Golf sensation Dulcie Sverdloff aims for big time after USA improvement

Dulcie in action // PICTURES by Wayne Hughes

Dulcie in action // PICTURES by Wayne Hughes

First published in Sport by

TEENAGE golfing talent Dulcie Sverdloff has come back from her first year at college in the United States believing she can make it as a professional – and her results are proving it.

The 19-year-old, who learnt her game at Southend’s Garon Park Golf Club, took up the offer of a scholarship at Kennesaw State University in Georgia last year and has impressed on the US fairways.

She was named freshman of the year by her university after a string of fine results against some of the best young players in the world who are signed to colleges across the States.

Now she is back in England for the summer and has set her sights on making her first British Open Championships.

“It’s the best decision I’ve made, 100 per cent,” said Sverdloff. “If you go to the US, you’ve got everything you want to become a better player and my game has come on so much.

“I’ve only properly realised that since I’ve come back for the summer. My eyes have been opened by the progress I have made compared to players who were beating me last year. They’re not beating me now, my scores are better and my confidence has grown. I believe in myself and believe I can make it as a professional.”

Sverdloff’s blossoming confidence has been reflected in her results since returning to England.

She gave the eventual finalist Leslie Cloots, of Belgium, a real test after qualifying for the matchplay stages of the British Open Amateur Championships at Royal St Georges in Sandwich last weekend and then, on Monday, booked her place in the field for the final qualifying of the British Championships by finishing tied second at the pre-qualifying event at Berkshire Golf Club.

“In the British Amateurs she (Cloots) started birdie, birdie, birdie and I was three-down after three holes. But I came back and only lost 2&1. And I had a couple of free putts that I missed so I could easily have got it back.

“It was good to know I wasn’t far away. On the one hand it was frustrating to see her get to the final knowing how close to beating her I was. On the other hand, it shows what level I’m at.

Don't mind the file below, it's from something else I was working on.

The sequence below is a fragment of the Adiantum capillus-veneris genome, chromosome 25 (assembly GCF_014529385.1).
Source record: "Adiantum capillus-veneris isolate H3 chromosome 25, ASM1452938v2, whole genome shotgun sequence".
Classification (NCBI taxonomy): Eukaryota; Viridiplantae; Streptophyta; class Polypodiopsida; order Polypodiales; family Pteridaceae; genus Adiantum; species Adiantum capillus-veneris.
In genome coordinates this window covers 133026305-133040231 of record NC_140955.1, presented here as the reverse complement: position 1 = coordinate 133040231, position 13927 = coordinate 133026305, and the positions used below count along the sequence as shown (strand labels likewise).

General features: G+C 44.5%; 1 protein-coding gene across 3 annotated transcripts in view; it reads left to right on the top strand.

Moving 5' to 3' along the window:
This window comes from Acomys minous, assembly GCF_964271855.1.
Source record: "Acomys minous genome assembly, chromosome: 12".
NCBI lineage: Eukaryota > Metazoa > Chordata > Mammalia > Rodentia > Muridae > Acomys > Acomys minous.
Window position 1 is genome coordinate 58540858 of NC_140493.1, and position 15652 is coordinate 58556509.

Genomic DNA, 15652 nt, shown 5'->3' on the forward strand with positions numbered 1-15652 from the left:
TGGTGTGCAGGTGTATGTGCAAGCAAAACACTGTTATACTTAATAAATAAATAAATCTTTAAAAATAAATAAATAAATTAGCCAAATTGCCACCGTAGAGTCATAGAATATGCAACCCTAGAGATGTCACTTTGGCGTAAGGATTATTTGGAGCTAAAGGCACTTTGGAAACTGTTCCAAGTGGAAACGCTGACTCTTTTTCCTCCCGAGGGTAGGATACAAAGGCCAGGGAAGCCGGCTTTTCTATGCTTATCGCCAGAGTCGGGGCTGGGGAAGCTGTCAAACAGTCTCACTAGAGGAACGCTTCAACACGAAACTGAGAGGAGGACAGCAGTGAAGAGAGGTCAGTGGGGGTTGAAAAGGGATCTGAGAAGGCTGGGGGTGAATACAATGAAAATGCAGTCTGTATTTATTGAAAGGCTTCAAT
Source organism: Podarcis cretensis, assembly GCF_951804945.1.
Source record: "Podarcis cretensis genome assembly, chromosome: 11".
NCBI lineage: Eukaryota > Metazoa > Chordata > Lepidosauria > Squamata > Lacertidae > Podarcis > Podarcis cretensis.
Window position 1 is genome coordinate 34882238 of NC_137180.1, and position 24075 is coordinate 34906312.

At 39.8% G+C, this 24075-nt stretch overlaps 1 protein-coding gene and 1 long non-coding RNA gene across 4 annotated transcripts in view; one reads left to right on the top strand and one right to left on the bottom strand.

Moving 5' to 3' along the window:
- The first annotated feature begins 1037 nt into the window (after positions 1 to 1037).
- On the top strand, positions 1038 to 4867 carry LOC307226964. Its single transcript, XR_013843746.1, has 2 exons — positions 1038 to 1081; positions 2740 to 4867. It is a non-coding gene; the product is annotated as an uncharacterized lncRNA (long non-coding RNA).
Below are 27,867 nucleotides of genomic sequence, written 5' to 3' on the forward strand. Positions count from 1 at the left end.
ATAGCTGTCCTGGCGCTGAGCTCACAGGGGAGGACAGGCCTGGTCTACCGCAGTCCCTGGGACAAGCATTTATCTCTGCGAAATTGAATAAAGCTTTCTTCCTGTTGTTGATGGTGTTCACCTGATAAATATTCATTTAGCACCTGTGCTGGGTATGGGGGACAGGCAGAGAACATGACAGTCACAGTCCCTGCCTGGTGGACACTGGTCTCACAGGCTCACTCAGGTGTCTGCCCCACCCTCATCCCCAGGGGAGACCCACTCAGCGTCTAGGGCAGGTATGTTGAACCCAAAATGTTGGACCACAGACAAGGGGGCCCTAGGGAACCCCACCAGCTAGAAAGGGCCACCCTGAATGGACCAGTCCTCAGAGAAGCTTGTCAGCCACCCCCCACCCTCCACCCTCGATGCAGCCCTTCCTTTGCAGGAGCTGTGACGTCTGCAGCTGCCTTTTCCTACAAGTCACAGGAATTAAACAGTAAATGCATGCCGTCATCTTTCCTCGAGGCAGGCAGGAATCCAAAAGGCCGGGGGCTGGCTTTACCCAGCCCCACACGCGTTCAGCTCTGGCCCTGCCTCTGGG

“I then went into the pre-qualifiers for the Open feeling confident. It was at Berkshire and I had played there a few weeks before and done well, so I had good vibes and I did really well.”

Sverdloff certainly did do well. She shot a round of 69 to finish second and finish ahead a whole field of current professionals. She was also the highest place amateur and the first English woman.

“I went in feeling I had nothing to lose,” said Sverdloff. “It was only really the next day when I was looking at the results that I realised just how good some of the players I had beaten were.”

There is little time for Sverdloff to reflect on her achievements, however. She is in action at the Women’s Open Mid-Amateur Championships in Bath today, with the final qualifying for the Open taking place in Southport on Monday.

“I’m hoping to make the final of the Mid-Amateurs,” said Sverdloff. “But that would mean missing the practice round of the Open qualifiers on the Sunday. The plan is to drive straight up there on Sunday night and walk the course that evening, or depending on my tee-off time, the next morning, if all goes to plan.”

One other complication is with the Mid-Amateurs played in matchplay format, Sverdloff will have to quickly switch back to strokeplay for the Open qualifiers.

But that is something she has got used to in recent weeks.

“I love matchplay, but I didn’t play any of it in America so I had to get back into it quickly when I came back,” said Sverdloff, who says that’s not the only difference in cultures between English and American golf.

“I’d say playing in the US is a true test of golf,” she said. “Over here you can pitch 20 yards from the green and the ball will run on. In the States the courses are so well manicured, you have to pitch it right next to the hole if you are going to have any chance. That’s the difference.

“It took a while to adjust to being back in England but I wanted to play the traditional English circuit and hopefully that will end with the Open.

“My friend (and fellow Essex player) Gabrielle Cowley qualified for the Open last year and watching her on TV was amazing. I’d love it to be me there this time.”

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